AV Comp Civics is more than just a competition

Although+Comp+Civics+did+not+advance+to+the+nationals+competition%2C+they+are+keeping+busy+listening+to+speakers+like+Kermes.

Yi (Steven) Yang

Although Comp Civics did not advance to the nationals competition, they are keeping busy listening to speakers like Kermes.

After Amador placed third during States last week, members of the Comp Civics team didn’t have much to prepare for. As a result, they hosted RJ Kermes, a former member of the Biden advance team. 

Although the team’s most tangible goal throughout the year is to participate in regional, state, and national competitions, their most important goal is to learn and discuss different interpretations of the Constitution. 

“Historically, I have always brought speakers in to Comp Civics, but I am trying to do that more this year because the remote format lends itself to having volunteers who are not necessarily local. So, I am trying to bring in a selection of speakers to get the students thinking about options for their futures down the road. Mr. Kermes is relatively young and very interested in politics. I thought his career path might be one that would interest the students,” said Comp Civics coach Stacey Sklar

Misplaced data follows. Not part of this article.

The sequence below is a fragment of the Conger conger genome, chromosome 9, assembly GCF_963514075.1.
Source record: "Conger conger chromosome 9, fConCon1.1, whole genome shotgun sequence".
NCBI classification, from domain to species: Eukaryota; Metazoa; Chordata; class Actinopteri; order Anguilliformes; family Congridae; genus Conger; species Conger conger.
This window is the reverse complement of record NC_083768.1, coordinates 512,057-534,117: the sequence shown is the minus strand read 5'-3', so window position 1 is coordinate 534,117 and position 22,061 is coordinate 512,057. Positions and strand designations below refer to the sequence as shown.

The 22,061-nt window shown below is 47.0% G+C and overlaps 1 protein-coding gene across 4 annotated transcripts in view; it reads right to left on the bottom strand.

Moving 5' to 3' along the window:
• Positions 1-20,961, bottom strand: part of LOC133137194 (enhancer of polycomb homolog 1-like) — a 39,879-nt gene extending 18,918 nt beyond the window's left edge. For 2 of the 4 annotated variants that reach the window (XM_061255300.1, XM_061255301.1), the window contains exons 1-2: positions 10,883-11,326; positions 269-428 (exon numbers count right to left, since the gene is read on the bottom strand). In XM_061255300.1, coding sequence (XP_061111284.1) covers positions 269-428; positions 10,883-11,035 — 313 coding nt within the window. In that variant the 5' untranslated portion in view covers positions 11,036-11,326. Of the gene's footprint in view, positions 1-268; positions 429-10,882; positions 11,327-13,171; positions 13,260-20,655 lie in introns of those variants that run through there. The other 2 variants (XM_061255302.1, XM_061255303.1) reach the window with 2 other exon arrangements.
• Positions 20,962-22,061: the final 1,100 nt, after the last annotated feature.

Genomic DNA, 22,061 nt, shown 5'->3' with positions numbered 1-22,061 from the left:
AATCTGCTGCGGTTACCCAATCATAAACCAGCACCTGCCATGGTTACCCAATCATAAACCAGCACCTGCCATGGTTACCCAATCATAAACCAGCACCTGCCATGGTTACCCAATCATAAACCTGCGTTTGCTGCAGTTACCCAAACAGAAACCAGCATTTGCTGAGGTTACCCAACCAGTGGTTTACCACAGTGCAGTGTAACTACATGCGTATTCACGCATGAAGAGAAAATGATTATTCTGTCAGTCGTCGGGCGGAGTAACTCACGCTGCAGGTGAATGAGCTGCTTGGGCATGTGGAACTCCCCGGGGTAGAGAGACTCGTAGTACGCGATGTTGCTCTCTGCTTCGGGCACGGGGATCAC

As a result, their study touches upon many different fields, including political ones. RJ Kermes, once a member of Joe Biden’s staff, discusses his profession and some of his experiences to Comp Civics. 

Kermes did advance work, in which he thoroughly planned various activities and events Biden attended. 

“I think Mr. Kermes was interesting because I haven’t ever heard of his job before. His personal insights were very helpful because they were informal,” said Matthew Day (‘21)

This is different from the activities that Comp Civics normally do, as it does not involve preparing for a competition. 

“This is very different from previous activities because usually we just go into breakout rooms to work with our unit [instead of listening to a guest speaker],” said Day (‘21)

Kermes also explained what he did and some anecdotes that went along with his work. He also gave some advice to Comp Civics students. 

“I would suggest [for Comp Civics competitors] to retool the knowledge they have from winning a competition . . . to convince them of the importance of [the Constitution and civics]. The most important thing is that they know the Constitution cold,” said RJ Kermes.

Comp Civics will be having more guest speakers to come in and talk next Friday.